Your training program in your company may be incomplete. Training is an essential part of building your culture, but many organizations don’t understand how comprehensive it should be. Culture building should be integrated into your training program in order to get the most out of your training dollars. Otherwise you are throwing money away.
Training is not expensive: lack of training is expensive. Take The Container Store, for example. They provide their employees with more than 10x the amount of training their industry average provides. And they pay their employees significantly more than the industry average. And yet their employees have only 1/10 of the industry turnover rate.
The training The Container Store provides their team serves to create the culture that keeps employees working for the company. Similarly, your company needs to incorporate your culture building process into your training program.
Here are the four levels necessary for your training program to mutually reinforce your culture building process.
The Communicating level entails more than someone standing up in front of a group of people and telling them what they need to do. This communication should also involve clear, written guidelines prescribing the precise duties they are to perform. And they should be informed of the way their duties should be performed—and the way they should NOT be performed.
This part of your training program is the very basic level and looks like what most people would call “training”: that involves teaching your employees what you expect of them. This is the part of the training program that you can delegate to your HR team.
In creating your training program, it’s important to create clarity about not only what they should do, but also how they should do what they do. They need to know what a good job looks like and how to do it.
Even though your HR team may do most of the training in the Communicating level your leadership team—including you—must do most of the training in the Demonstrating level.
The next level of your training program involves you as the leader: you must be the cheerleader for everything that you train your employees to do. They need to see you put into practice the values that you want them to emulate in how they do what they do.
Everyone in your organization is already paying attention to everything that you do as a leader, so you can capitalize on their attention. Have them watch you act out what you expect in terms of your operationalizing your brand. Your employees should see you put the company brand values on display in all of your actions.
While your leadership team and your HR team are the ones responsible for the first two levels of your company training program, the Celebrating level involves your company processes and systems.
It’s important to incorporate your standards for how you do what you do into your routine practices and gatherings. In your annual, quarterly, month, weekly, and even daily meetings, it’s important to remind your team how you do what you do.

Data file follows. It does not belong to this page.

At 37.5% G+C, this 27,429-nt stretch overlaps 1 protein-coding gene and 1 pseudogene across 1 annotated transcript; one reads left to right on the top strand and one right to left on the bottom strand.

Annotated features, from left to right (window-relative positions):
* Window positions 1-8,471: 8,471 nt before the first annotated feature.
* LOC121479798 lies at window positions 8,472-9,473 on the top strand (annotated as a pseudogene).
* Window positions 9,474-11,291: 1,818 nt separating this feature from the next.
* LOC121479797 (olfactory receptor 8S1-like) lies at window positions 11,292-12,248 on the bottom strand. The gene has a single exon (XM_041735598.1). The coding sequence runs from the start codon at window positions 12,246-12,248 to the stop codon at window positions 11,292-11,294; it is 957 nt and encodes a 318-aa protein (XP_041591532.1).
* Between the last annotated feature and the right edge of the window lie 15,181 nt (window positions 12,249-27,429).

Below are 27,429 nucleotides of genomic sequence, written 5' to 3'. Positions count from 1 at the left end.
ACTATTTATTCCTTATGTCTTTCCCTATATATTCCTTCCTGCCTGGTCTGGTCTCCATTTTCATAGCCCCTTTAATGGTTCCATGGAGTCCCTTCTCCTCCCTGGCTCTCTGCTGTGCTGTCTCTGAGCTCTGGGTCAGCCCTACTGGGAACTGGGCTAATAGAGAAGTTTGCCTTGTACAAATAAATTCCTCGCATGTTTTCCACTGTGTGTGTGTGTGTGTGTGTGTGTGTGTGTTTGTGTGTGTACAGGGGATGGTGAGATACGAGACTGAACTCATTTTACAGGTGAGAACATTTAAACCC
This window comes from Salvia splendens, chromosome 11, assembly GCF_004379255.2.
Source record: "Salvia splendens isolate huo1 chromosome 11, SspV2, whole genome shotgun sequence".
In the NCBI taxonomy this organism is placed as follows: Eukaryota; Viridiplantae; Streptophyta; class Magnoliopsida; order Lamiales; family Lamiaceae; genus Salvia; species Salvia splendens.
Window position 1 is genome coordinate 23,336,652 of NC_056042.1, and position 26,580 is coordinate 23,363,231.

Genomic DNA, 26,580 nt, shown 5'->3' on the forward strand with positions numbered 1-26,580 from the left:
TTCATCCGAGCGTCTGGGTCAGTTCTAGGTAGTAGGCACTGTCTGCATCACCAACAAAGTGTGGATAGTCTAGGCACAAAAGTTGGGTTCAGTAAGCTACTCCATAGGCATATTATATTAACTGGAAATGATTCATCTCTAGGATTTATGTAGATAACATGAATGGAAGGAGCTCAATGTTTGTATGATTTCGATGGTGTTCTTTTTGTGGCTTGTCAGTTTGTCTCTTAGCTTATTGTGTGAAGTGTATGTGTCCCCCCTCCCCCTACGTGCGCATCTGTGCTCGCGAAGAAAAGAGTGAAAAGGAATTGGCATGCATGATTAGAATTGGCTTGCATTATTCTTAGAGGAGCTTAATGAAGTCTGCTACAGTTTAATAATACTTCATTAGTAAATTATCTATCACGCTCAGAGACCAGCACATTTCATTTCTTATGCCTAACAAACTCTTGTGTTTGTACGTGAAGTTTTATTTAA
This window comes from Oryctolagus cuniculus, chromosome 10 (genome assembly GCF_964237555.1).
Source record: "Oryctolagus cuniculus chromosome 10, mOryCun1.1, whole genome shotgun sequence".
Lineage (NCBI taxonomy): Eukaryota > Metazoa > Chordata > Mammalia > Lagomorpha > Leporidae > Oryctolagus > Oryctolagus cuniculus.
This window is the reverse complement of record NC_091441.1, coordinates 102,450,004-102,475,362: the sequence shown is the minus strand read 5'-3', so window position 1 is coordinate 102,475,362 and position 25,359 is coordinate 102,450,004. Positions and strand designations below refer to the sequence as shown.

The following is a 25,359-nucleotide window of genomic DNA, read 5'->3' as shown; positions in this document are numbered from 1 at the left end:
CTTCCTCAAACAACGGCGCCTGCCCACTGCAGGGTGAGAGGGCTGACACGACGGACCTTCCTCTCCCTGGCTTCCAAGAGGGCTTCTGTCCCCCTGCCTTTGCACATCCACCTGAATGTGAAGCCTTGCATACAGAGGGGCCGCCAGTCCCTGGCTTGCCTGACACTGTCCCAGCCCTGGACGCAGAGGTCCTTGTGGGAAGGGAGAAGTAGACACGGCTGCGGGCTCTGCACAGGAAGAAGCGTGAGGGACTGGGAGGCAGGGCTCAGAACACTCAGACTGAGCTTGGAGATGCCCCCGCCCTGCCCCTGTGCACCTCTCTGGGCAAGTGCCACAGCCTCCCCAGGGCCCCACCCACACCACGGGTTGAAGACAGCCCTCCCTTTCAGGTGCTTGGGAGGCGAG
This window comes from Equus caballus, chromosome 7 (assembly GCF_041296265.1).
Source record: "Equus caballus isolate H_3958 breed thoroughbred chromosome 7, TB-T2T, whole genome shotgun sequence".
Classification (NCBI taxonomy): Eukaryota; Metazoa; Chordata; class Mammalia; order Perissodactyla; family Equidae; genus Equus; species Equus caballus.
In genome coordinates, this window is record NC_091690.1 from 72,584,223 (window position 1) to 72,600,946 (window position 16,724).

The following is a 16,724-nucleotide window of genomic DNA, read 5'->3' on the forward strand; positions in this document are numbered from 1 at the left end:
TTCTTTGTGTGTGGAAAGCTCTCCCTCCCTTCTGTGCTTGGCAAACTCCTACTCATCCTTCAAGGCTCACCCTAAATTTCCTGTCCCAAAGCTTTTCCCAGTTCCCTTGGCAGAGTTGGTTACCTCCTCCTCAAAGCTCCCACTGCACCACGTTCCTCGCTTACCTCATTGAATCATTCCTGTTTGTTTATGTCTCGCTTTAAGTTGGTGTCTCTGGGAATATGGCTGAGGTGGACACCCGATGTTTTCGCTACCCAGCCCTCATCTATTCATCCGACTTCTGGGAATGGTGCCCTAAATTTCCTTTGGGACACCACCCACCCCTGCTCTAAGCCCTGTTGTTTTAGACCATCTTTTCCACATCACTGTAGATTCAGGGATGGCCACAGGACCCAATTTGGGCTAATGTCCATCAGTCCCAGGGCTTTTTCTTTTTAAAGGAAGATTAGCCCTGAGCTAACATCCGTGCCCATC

Incorporate your company way of doing things into your regular employee reviews, contests, and even celebrations. Let everything you do as a company intentionally and consistently involve your company brand values.
While your HR team, your leadership team, and your company processes are responsible for the first three levels of your training program, your employees are responsible for teaching the fourth level.
In the Curating level, your HR team will merely curate the examples of what your employees are already doing. The encapsulation of what they do in the form of story make the event memorable and portable. You can call upon this form of training to reinforce what the other three levels of your training program have already been doing.
By involving your employees in spotting actions which reinforce the training they have already been receiving, you can involve them in perpetuating the training program through their active participation.
By instituting all four levels of the training program, you immerse your employees in your company’s way of doing business. As a result, you will clearly, intentionally, and consistently express to your employees the ideals espoused in your marketing materials. In that way, your internal culture and your external marketing messages will be in alignment. As a result, your customers will “feel” your brand. And you will get the most out of your training dollars.
Robert McFarland is the author of the bestsellers, Dear Boss: What Your Employees Wish You Knew and Dear Employee: What Your Boss Wishes You Knew. Robert is also President of Transformational Impact LLC, a leadership development consultancy helping companies make ideals actionable.